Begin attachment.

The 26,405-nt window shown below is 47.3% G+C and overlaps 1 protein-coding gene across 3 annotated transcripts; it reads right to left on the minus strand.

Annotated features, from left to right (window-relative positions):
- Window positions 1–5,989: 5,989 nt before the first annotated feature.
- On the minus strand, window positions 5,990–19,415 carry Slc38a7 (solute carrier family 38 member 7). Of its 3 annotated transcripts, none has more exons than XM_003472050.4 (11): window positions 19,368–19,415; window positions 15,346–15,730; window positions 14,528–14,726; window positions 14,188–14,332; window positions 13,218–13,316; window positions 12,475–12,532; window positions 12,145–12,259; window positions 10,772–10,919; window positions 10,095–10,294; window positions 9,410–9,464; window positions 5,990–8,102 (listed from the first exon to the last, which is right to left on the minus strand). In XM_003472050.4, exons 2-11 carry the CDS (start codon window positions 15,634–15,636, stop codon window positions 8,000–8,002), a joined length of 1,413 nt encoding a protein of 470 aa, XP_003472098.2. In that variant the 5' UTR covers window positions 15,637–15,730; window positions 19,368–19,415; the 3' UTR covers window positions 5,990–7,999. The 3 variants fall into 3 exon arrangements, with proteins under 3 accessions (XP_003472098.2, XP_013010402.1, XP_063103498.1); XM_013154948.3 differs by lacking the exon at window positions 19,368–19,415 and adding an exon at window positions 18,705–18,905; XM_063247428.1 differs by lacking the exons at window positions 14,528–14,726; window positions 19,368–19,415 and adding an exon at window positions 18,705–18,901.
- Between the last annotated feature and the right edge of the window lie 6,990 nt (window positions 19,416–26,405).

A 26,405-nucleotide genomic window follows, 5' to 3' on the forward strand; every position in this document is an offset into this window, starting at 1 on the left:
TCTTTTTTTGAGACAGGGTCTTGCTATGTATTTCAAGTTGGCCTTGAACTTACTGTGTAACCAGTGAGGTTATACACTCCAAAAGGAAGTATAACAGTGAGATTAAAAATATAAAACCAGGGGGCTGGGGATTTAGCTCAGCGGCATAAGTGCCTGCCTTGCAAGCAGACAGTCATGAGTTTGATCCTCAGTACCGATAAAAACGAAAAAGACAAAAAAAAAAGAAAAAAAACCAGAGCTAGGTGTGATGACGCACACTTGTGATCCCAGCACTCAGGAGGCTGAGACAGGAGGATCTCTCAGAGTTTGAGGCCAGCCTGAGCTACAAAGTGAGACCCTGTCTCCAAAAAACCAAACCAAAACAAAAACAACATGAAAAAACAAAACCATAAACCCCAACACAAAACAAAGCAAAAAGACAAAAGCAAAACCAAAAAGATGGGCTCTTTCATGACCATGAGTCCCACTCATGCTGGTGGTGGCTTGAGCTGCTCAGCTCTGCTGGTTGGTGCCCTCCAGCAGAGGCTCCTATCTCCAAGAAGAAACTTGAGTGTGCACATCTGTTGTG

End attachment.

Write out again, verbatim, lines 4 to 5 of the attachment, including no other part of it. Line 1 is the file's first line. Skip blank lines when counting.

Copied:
- On the minus strand, window positions 5,990–19,415 carry Slc38a7 (solute carrier family 38 member 7). Of its 3 annotated transcripts, none has more exons than XM_003472050.4 (11): window positions 19,368–19,415; window positions 15,346–15,730; window positions 14,528–14,726; window positions 14,188–14,332; window positions 13,218–13,316; window positions 12,475–12,532; window positions 12,145–12,259; window positions 10,772–10,919; window positions 10,095–10,294; window positions 9,410–9,464; window positions 5,990–8,102 (listed from the first exon to the last, which is right to left on the minus strand). In XM_003472050.4, exons 2-11 carry the CDS (start codon window positions 15,634–15,636, stop codon window positions 8,000–8,002), a joined length of 1,413 nt encoding a protein of 470 aa, XP_003472098.2. In that variant the 5' UTR covers window positions 15,637–15,730; window positions 19,368–19,415; the 3' UTR covers window positions 5,990–7,999. The 3 variants fall into 3 exon arrangements, with proteins under 3 accessions (XP_003472098.2, XP_013010402.1, XP_063103498.1); XM_013154948.3 differs by lacking the exon at window positions 19,368–19,415 and adding an exon at window positions 18,705–18,905; XM_063247428.1 differs by lacking the exons at window positions 14,528–14,726; window positions 19,368–19,415 and adding an exon at window positions 18,705–18,901.
- Between the last annotated feature and the right edge of the window lie 6,990 nt (window positions 19,416–26,405).